Psychological Distance Impacting Cloud Computing Use?

  This post is sponsored by the Zero Distance community and T-Systems

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Psychological distance and cloud computing effectiveness

Psychological distance refers to how we perceive temporal (time), spacial (physical space) and social (interpersonal) events in our lives.

Interestingly, researchers discovered this when asking people about “cloud computing.”

Social interactions, in particular on Facebook, Twitter and  mobile phones, refer to the “physical bubble” around each of us causing discomfort when others get too close to us.

Wiki.Answers.com calls this disruptive situation “physical presence.”  Wikipedia  refers to it as “physical distance.”

This mental and physical “distance” is a major factor communication effectiveness. Speaking and listening clearly makes us  feel more secure lowering psychological distance. Likewise, nervousness and poor communication rises as psychological distance rises.

Psychological Distance Impacts Cloud Computing Acceptance

A striking 50% of all Americans don’t know they’re using the “cloud” when using computers, smartphones and tablets, according to a recent Christian Science Monitor article.  Using Mobile banking applications rises, for example, as psychological distance goes down.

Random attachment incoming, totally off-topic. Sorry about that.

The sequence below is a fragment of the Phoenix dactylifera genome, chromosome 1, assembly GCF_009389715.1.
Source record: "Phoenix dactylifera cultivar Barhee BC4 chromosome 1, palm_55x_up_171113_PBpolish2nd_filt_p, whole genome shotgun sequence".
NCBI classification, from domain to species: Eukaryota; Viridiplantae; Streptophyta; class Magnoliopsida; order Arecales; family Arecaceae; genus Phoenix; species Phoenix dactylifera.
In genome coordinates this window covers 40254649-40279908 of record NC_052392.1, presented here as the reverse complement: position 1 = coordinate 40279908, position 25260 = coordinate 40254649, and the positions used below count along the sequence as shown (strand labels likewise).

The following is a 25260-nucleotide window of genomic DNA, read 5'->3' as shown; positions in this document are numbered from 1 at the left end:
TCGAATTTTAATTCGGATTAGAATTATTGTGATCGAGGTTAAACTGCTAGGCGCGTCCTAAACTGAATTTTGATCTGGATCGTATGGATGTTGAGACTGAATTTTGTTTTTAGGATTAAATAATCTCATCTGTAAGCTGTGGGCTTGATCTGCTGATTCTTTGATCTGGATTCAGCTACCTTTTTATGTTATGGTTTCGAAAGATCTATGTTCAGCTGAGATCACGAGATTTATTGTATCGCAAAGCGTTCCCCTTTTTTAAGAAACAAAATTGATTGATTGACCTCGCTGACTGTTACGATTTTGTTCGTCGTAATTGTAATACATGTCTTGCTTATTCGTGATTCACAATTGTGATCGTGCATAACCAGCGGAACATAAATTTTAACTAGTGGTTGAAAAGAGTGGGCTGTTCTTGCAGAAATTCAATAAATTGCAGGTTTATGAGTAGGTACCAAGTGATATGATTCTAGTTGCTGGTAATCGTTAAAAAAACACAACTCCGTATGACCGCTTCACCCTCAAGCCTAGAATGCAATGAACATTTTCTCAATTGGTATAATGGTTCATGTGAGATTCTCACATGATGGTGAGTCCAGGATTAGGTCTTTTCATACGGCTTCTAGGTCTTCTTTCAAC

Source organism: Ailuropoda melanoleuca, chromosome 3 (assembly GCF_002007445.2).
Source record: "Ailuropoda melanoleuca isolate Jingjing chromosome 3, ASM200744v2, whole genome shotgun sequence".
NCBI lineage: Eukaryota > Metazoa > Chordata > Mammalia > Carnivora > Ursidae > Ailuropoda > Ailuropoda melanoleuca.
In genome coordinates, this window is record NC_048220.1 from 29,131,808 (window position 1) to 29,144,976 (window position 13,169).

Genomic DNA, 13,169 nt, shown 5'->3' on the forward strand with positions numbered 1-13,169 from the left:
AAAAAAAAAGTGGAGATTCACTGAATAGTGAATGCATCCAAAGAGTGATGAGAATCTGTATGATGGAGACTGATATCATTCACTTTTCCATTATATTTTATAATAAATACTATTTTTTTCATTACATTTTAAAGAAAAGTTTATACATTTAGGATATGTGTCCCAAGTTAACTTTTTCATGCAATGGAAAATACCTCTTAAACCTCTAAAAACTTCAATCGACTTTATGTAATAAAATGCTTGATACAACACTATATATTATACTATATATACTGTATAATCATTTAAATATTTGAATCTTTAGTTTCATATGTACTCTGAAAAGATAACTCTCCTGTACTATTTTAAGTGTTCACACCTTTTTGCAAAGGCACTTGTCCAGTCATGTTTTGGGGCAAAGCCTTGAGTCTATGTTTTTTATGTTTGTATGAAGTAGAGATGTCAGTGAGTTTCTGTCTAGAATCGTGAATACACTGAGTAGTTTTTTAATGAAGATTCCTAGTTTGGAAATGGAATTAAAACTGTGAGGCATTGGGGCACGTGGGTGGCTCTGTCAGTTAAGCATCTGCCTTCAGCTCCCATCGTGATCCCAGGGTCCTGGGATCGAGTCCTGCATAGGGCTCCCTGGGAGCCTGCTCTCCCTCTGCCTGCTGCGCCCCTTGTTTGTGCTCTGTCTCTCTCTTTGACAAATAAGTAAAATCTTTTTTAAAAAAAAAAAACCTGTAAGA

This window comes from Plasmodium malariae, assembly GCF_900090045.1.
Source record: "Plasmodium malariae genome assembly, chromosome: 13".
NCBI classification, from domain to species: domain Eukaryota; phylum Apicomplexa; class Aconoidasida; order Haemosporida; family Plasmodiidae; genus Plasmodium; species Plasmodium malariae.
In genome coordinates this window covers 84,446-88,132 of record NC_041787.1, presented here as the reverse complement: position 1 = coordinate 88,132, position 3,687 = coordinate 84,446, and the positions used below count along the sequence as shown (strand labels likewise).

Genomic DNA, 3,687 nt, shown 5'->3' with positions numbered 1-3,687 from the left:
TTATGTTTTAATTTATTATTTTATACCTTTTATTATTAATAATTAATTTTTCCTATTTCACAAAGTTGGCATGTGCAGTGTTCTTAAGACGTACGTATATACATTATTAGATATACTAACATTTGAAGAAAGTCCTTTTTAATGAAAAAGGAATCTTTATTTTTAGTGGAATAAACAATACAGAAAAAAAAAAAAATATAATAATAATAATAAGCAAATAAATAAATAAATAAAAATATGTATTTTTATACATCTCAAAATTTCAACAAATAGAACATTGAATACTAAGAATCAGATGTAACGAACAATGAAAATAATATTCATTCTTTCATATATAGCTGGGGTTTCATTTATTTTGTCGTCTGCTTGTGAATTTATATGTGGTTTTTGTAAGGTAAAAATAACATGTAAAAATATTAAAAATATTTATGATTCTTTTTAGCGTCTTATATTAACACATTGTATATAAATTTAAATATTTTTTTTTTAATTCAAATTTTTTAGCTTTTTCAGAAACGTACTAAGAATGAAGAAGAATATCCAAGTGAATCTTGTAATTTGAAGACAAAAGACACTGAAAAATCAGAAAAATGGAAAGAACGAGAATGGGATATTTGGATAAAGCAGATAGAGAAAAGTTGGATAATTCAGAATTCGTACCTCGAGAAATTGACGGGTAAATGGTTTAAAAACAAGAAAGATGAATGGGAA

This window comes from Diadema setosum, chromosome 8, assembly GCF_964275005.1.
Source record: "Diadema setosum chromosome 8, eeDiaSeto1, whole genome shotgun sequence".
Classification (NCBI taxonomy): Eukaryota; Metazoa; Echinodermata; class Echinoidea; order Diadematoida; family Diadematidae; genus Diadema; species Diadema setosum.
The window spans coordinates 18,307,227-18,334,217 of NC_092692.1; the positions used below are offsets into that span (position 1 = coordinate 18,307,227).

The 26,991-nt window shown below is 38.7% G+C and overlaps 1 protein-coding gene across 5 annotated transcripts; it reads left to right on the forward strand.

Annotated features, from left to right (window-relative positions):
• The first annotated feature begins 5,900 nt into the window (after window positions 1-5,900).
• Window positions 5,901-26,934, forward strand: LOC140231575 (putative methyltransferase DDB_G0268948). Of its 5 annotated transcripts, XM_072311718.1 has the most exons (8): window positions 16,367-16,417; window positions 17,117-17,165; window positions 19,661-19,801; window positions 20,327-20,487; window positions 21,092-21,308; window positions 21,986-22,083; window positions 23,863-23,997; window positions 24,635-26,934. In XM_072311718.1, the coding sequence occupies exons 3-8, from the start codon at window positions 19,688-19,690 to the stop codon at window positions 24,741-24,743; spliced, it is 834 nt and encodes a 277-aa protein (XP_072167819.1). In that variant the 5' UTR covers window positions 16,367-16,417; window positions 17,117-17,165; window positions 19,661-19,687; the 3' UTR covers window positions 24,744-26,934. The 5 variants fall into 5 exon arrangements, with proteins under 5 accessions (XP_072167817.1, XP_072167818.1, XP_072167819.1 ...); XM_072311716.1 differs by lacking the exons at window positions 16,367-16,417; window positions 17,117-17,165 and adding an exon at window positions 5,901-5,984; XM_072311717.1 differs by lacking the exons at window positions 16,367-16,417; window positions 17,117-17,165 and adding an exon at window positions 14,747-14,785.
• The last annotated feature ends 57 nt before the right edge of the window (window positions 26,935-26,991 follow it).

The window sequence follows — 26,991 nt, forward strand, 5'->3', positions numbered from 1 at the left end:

When I conducted telephone communication workshops, I asked participants at the beginning of the workshop: “if  you’re in San Francisco talking on the phone with someone in New York, what is the “distance” between you. Usually, people stared blankly at me wondering what trick question and answer I had in mind. I assured everyone it wasn’t a trick question and there was no “right” answer.

After some prodding, some of the participants responded . A few people mentioned physical distance. “If someone’s in San Francisco talking with another person in New York, the distance is 3,000 miles.” Others said “it depends on whether you know the person.” In other words, people have lower psychological distance when interacting with people they know.

As psychological distance drops, therefore, acceptance of cloud computing–and probably other technologies–rises

 This post is sponsored by the Zero Distance community and T-Systems